Late Monday night, the U.S. District Court for the District of Columbia vacated a prior Office of Management and Budget’s order staying the implementation of the Obama-era revised EEO-1 Report which required employers to report W-2 wage information and total hours worked.
So how did we get here? According to a new legal alert from Fisher Phillips, over the past few years, there has been an ongoing battle at the federal level to determine whether the EEO-1 would also be used as a pay-data reporting tool.
According to the alert, the pendulum began to swing in 2016, when the EEOC proposed changes to the EEO-1 report that would require employers to include pay data and the number of hours worked for their workforces. The proposed reporting expansion was intended to identify pay gaps, which the agency could then use to target specific employers and investigate pay-discrimination practices. The revised form, revealed in October 2016, was to be submitted by employers by March 31, 2018, using a “workforce snapshot” of any pay period between Oct. 1, 2017 and Dec. 31, 2017.
But the pendulum swung back in employers’ favor in August 2017, when the White House scrapped the revised EEO-1 report. The Office of Management and Budget announced that it had significant concerns with the revised reporting requirements, among them that “some aspects of the revised collection of information lack practical utility, are unnecessarily burdensome and do not adequately address privacy and confidentiality issues.”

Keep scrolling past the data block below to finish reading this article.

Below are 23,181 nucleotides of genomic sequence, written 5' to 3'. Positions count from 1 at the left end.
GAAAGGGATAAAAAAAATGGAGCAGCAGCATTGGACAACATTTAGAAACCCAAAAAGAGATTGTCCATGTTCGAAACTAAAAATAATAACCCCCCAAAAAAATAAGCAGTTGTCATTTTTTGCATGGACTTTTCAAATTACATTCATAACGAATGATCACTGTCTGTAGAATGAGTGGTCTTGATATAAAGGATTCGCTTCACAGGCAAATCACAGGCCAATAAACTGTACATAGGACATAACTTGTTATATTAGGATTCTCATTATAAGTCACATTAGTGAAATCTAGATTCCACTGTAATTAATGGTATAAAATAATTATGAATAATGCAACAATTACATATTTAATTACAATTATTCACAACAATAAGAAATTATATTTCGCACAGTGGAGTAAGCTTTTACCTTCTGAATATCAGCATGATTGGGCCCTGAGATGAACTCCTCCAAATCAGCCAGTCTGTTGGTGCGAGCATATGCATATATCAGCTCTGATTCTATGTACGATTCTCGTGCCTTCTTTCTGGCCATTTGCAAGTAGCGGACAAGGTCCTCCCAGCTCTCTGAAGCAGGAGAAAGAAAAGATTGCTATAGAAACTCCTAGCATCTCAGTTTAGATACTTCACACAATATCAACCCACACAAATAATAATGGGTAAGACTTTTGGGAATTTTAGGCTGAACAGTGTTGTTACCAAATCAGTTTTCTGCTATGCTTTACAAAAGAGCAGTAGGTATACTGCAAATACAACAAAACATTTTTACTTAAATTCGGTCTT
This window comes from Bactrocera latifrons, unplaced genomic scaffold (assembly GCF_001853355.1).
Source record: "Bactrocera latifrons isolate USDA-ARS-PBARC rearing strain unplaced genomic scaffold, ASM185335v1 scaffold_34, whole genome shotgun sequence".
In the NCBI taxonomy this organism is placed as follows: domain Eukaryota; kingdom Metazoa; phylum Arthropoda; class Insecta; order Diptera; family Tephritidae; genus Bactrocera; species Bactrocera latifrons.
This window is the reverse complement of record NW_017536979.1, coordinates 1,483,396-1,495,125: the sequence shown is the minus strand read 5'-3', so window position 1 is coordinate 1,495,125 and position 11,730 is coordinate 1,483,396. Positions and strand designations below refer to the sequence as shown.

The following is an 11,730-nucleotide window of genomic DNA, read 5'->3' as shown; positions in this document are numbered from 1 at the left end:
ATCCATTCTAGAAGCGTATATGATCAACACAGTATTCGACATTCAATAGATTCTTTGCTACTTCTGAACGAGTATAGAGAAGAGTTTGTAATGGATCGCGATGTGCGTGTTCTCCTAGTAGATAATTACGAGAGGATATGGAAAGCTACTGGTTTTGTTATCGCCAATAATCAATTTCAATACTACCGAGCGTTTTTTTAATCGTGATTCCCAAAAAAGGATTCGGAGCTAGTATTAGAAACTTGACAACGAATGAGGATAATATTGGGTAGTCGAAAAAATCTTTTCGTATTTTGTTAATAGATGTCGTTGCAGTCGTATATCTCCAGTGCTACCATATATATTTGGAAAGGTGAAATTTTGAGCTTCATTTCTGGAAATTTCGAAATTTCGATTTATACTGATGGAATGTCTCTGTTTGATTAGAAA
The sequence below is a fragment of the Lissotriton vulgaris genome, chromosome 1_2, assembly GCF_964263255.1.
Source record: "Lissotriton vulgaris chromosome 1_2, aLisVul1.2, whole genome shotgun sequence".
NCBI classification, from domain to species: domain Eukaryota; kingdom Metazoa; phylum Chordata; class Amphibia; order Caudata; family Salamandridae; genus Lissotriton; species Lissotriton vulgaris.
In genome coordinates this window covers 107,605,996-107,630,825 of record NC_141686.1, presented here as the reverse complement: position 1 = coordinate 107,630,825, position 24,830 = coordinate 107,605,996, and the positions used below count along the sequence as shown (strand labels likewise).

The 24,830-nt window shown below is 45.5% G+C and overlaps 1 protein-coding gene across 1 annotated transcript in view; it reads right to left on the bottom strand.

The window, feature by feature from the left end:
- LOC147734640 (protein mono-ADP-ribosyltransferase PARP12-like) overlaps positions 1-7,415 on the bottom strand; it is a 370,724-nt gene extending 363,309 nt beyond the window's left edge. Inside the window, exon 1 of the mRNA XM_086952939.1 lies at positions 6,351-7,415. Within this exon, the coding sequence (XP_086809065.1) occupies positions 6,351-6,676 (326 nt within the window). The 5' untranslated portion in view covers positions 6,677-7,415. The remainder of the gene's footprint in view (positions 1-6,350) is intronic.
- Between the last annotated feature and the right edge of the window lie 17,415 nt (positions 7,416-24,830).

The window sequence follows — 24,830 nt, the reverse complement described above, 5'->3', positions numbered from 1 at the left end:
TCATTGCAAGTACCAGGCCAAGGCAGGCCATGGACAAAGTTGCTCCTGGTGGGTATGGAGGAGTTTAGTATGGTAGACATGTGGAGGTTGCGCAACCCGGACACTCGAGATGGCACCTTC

The National Women’s Law Center and the Labor Council for Latin American Advancement sued both the EEOC and the OMB in November 2017 in order to revive the beefed-up EEO-1 report.
From the Fisher Phillips alert: “On Monday night, Judge Tanya S. Chutkan of the U.S. District Court for the District of Columbia issued a 42-page opinion in National Women’s Law Center v. OMB reviving the revised EEO-1 report. Chutkan determined that the OMB did not have good cause to change course because it could not demonstrate that any relevant circumstances warranting the action had occurred between the time the proposed rule was finalized and the time the revisions were cast aside. And although the OMB indicated that it did not believe the public had ample opportunity to review the proposals and offer meaningful comment, Judge Chutkan rejected this argument as ‘misdirected, inaccurate and ultimately unpersuasive.’ ”
So what’s next for employers?
Judge Chutkan ordered the collection of pay data to go back into effect, noting that employers had over a year to prepare for the revised reports back in 2016-2017 and should have expected the possibility that the amplified EEO-1 could be resurrected. This means that most private employers with 100 or more employees will once again have to gather and submit compensation information broken down by race, sex and ethnicity to the EEOC in the very near future.
Fisher Phillips says employers should expect to hear from the EEOC about whether the 2018 EEO-1 reports–due to be submitted by May 31–will need to include this compensation information or whether employers will receive some sort of reprieve. “Whether this could come in the form of a delayed reporting timeframe or a delay in the revised report until next year is uncertain.”
Meanwhile, the law firm says it expects the OMB “to appeal the decision to the D.C. Circuit Court of Appeals and seek a delay of the revised EEO-1’s implementation while the appeal is pending.”
But while that process plays out, “employers should operate under the assumption that they will soon have to comply with the revised EEO-1 reporting rules,” the alert states. “This means that you should make it a priority to review current pay systems and identify and address any areas of pay disparity. It is critical to take steps now to minimize increased scrutiny that could soon come your way.”